Emergency medical personnel recommend adding “I.C.E.” entries into your mobile phone contacts list. I.C.E. stands for “In Case of Emergency” and it is a quick way of accessing and notifying a person’s emergency contacts in case of medical emergencies or accidents. Every second counts in emergency situations. It is important for the first aider, EMTs and other emergency personnel to obtain critical medical information about the patient, in case he or she is unconscious or unable to give coherent information.
Most people neglect the possibility of an emergency occurring to them. Others assume that they will be able to communicate their medical history when they need emergency medical attention. For the first aiders or emergency personnel, knowing whom to contact during an emergency can greatly help in gathering vital information. This information can help the first aider provide efficient and accurate medical care for medical emergencies.
Emergency medical personnel are increasingly aware and looking for such entries in mobile phone address books. By adding ICE entries, they can immediately identify and call the right person. Experts recommend adding at least 2 ICE numbers so that there is a backup in case the other one is not reachable. Make sure that the designated person is familiar with your medical history. To designate a contact in your current phone address book, simply add ICE before the name of the person; for example, ICE – Mom or ICE – Dad.
Mobile phones can play a critical role
providing valuable information in cases of medical emergencies. Alongside having ICE entries, experts also advise carrying a summary of medical histories in wallets. Usually, mobile phones have security features that do not allow unauthorized use. Having a record in your pocket is a good idea.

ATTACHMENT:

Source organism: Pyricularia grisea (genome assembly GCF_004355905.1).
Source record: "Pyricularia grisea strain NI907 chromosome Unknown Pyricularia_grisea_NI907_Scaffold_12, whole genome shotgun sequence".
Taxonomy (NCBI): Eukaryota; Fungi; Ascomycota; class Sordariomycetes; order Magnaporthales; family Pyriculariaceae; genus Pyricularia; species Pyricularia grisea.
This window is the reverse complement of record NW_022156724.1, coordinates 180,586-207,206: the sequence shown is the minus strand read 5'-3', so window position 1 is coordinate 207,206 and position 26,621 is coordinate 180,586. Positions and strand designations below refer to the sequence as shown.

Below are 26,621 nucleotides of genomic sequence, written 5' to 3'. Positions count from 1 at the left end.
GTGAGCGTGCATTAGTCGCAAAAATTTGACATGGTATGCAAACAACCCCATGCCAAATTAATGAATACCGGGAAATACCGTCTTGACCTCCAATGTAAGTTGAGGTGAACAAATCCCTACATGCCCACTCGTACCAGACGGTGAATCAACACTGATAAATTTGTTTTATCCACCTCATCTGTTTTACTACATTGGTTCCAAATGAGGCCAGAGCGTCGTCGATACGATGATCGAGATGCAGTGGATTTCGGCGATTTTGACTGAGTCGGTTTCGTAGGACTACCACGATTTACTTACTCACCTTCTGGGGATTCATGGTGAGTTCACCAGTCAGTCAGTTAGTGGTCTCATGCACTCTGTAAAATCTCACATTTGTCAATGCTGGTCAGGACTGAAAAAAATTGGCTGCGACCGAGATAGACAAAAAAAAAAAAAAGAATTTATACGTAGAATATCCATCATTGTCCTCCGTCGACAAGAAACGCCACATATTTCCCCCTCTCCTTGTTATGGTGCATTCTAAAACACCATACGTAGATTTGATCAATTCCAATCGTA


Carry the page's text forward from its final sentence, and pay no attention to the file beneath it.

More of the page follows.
There are three important things that you should include in your medical history and is summarized as MAD (Medicines, Allergies, and Doctors).
- Medicines – list all your current medications, prescription and non-prescription including organic supplements or herbal products.
- Allergies – list all known allergies such as medication allergies, food allergies and others.
- Doctors – list the name and contact numbers of your medical providers, especially those responsible for your regular care.
Finally, it is important to note that neither ICE nor pocket-card information can substitute for medical alert devices, such as necklaces and bracelets. These items are usually standardized thus are easily recognizable to any medical personnel.
In medical emergencies, the more information the first aider, EMT or medical responder gathers about a person’s medical background; the more efficient the emergency medical care is.